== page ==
National Academies Study Offers Framework for Coral Reef Research and Recovery

June 10, 2019

NOAA-commissioned report from the National Academies provides expert advice on novel approaches to conserving coral reefs.

A school of bright yellow fish swims underwater near a wall of coral

A school of goat fish swims in a lagoon in American Samoa.

Today, the National Academies of Sciences, Engineering, and Medicine released the second and final report for their study on Interventions to Increase the Resilience of Coral. The report, entitled A Decision Framework for Interventions to Increase the Persistence and Resilience of Coral, was commissioned by NOAA to help focus urgently-needed coral recovery efforts.

Corals are extremely valuable, providing about $10 trillion a year globally and over $3 billion a year domestically. They provide crucial coastal protection, habitat for fish, and other benefits, yet are severely threatened by rapidly deteriorating environmental conditions. We look forward to reviewing the National Academies’ findings and working with our partners to incorporate them in the most effective way possible.

In November, the National Academies released the first report of the two-part study: a summary of scientific research on 23 intervention strategies to make coral reefs more resilient to changing environmental conditions. (Learn more about each intervention strategy through this interactive summary table.) The second report evaluates the risks and benefits of intervention strategies, many of which are largely untested at meaningful scales. It also includes suggested priorities for future research, example frameworks to help reef managers choose and apply interventions, and a case study on how one of the decision frameworks could be used in the Caribbean.

Hundreds of millions of people depend on coral reefs for food, livelihoods, wave protection, cultural practices, and a variety of economic benefits. But the world has already lost 30 to 50 percent of its coral reefs. Without significant intervention, tropical reef ecosystems could face global extinction by the end of the century.

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Corals grown in underwater nurseries can be replanted on damaged reefs or studied by researchers to understand what makes corals more resilient.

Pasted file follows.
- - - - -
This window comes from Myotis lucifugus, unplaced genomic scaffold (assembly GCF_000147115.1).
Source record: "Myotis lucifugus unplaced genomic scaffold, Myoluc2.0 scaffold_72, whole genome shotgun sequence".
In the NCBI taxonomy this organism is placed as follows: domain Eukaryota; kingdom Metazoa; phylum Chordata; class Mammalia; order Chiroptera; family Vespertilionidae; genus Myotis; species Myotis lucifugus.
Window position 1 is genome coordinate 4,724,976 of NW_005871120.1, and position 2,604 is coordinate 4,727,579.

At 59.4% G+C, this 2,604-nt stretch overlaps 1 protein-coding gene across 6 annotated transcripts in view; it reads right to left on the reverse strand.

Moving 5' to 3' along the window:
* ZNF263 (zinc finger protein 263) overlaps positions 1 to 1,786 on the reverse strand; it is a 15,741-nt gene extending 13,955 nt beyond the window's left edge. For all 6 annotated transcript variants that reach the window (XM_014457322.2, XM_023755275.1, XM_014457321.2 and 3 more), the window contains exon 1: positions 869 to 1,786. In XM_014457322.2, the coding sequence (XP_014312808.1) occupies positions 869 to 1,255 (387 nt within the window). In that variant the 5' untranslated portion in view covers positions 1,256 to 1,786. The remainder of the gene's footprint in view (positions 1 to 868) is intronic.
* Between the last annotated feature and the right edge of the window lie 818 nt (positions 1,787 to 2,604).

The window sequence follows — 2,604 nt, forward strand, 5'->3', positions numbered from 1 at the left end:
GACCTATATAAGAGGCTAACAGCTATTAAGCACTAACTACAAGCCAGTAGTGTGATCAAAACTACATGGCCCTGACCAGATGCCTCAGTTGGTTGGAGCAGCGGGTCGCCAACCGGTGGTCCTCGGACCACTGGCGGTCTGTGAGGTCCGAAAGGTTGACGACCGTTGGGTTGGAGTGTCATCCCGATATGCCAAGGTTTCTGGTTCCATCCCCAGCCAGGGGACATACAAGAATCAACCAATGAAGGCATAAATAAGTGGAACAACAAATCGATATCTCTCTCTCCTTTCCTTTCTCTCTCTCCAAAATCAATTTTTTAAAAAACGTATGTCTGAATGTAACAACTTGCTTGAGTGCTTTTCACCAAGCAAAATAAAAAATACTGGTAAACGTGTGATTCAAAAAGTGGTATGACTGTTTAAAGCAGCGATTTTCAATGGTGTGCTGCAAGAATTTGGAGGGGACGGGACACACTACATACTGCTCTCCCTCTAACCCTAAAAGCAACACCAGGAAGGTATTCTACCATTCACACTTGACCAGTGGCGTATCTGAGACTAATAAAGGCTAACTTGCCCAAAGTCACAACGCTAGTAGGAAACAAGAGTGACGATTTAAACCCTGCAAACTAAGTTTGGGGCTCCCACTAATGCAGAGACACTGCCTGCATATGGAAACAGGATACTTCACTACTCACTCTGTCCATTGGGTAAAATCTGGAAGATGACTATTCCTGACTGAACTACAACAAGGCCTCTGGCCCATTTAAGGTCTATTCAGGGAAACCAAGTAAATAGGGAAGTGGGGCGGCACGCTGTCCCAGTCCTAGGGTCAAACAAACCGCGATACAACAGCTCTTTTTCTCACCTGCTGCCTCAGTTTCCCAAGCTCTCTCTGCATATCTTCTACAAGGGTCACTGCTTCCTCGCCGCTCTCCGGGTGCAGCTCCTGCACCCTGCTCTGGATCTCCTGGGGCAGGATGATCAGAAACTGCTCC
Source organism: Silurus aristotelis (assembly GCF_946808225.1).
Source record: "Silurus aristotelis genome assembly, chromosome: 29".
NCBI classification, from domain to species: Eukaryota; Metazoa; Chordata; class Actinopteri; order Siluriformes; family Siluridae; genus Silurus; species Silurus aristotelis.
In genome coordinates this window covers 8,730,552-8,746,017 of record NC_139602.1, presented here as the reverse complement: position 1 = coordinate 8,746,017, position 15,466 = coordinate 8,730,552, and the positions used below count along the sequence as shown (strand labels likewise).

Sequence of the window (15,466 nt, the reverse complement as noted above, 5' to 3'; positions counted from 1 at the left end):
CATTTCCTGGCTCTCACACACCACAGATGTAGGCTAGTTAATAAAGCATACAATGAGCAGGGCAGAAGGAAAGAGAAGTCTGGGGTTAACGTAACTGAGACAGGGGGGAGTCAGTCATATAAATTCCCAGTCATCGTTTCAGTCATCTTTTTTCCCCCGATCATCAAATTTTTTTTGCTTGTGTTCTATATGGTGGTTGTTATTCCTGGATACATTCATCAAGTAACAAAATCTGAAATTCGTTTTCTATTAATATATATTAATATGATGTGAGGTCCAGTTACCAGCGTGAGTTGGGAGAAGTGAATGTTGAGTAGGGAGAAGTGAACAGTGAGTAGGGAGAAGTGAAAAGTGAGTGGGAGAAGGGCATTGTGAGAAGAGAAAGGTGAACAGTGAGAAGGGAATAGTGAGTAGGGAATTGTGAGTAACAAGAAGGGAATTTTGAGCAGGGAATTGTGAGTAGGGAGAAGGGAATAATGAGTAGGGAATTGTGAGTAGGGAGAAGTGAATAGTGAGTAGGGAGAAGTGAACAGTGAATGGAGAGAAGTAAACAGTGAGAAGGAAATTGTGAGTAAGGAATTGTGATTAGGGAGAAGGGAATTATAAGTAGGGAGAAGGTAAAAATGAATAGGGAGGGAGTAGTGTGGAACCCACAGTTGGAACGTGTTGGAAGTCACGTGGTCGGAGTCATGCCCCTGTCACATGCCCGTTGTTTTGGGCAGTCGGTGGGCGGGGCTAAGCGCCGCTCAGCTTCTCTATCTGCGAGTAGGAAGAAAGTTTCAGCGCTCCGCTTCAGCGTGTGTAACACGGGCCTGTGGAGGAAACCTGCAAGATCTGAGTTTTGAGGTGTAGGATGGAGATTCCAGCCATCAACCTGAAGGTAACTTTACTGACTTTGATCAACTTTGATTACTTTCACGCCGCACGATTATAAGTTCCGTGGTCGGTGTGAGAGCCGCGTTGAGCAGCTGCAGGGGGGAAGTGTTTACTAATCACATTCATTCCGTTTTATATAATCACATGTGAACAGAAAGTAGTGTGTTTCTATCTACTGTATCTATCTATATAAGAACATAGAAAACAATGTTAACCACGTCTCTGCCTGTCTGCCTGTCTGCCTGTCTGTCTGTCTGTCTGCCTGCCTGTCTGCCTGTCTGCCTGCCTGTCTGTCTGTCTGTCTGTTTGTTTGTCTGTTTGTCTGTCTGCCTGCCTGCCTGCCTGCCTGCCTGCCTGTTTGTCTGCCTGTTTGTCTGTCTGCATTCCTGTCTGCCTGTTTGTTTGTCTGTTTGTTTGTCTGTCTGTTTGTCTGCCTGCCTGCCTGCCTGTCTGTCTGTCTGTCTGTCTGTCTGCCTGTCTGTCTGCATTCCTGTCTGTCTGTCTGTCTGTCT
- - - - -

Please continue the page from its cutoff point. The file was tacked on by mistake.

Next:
Traditionally, coral conservation has focused on reducing threats like overfishing and excess nutrients and on addressing damage from ship strikes and storms. These efforts remain critical. But existing approaches for managing coral reefs are not designed to preserve coral reefs as the climate changes. Unprecedented losses suggest that many coral populations may be unable to adapt to changing climate conditions quickly enough to survive.

Coral reef managers and scientists increasingly recognize that new approaches are needed to address rising ocean temperatures. Novel interventions—such as preventing coral bleaching by local shading, seeding reefs with coral larvae, and breeding stress-tolerant corals—are intended to accelerate natural evolution and buy coral reefs time to adapt while ocean conditions continue to change.

NOAA plays a significant role in guiding science, restoration, and management for coral reefs in the United States. In addition to our Coral Reef Conservation Program, we work with partners to convene world coral experts, share information among scientists and practitioners, and implement coral restoration pilot projects in the Florida Keys and in the Caribbean. We expect the National Academies findings will help direct future coral research and support reef managers as they decide on the best course of action. We will continue to address the urgent need for research and conservation to ensure the future of coral reefs.

Last updated by Office of Habitat Conservation on June 27, 2019

Coral Reefs